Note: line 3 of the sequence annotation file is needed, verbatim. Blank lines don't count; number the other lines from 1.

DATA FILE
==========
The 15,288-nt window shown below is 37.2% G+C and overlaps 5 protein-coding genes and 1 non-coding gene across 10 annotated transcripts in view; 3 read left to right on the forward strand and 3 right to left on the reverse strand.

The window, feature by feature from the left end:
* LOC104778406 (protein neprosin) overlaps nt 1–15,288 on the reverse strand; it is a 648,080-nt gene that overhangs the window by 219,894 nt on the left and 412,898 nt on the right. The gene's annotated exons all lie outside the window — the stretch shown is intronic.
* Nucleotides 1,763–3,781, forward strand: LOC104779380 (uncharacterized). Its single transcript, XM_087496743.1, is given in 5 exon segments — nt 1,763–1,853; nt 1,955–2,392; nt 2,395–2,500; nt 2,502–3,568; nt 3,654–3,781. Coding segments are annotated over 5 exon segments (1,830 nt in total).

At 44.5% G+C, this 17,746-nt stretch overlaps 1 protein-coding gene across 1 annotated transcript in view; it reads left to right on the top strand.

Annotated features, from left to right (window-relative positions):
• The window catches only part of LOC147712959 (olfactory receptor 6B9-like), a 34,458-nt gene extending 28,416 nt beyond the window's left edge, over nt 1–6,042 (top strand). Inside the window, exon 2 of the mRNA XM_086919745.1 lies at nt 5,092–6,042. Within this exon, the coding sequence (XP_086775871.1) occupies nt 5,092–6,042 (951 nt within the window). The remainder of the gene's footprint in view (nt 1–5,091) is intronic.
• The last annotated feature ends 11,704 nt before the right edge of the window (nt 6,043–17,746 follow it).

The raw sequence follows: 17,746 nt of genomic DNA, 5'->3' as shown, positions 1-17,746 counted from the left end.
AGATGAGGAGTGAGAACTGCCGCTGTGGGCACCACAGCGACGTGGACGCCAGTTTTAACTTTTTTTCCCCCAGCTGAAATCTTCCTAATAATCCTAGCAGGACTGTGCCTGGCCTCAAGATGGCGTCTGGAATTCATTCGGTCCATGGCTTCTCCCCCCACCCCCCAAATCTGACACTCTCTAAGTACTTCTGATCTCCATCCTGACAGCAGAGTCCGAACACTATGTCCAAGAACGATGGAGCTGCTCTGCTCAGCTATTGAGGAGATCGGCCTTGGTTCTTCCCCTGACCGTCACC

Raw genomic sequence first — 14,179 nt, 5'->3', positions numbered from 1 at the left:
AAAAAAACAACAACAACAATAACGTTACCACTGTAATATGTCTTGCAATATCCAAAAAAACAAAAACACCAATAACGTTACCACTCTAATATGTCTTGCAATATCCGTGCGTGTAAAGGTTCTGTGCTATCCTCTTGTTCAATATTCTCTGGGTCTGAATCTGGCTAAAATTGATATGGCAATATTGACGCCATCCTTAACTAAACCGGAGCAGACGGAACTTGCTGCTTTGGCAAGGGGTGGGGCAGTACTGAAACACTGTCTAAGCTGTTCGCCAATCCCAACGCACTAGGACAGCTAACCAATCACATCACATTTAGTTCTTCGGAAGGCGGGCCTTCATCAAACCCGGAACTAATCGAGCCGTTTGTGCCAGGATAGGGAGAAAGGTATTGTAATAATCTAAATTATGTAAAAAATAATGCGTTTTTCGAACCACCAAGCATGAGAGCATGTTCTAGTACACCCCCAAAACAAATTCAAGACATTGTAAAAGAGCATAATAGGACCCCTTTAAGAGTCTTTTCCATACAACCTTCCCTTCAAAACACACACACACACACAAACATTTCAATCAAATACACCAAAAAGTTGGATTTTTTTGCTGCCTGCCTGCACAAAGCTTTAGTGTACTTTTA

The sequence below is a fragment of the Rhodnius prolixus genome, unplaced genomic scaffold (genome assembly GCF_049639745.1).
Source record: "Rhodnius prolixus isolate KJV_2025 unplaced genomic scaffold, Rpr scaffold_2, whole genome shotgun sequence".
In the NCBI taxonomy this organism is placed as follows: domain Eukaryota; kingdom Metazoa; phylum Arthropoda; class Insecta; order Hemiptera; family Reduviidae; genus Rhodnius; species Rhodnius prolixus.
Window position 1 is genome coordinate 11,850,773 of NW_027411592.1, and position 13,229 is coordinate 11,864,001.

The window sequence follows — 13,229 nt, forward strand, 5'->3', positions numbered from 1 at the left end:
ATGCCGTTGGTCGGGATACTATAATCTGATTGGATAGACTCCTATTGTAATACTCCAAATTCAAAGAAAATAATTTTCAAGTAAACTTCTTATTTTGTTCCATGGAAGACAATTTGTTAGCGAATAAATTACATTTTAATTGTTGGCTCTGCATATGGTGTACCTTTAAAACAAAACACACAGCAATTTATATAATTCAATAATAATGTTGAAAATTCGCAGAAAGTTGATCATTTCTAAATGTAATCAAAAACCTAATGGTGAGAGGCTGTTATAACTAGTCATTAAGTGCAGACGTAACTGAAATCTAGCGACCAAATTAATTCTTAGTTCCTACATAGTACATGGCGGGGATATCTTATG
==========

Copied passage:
* LOC104778406 (protein neprosin) overlaps nt 1–15,288 on the reverse strand; it is a 648,080-nt gene that overhangs the window by 219,894 nt on the left and 412,898 nt on the right. The gene's annotated exons all lie outside the window — the stretch shown is intronic.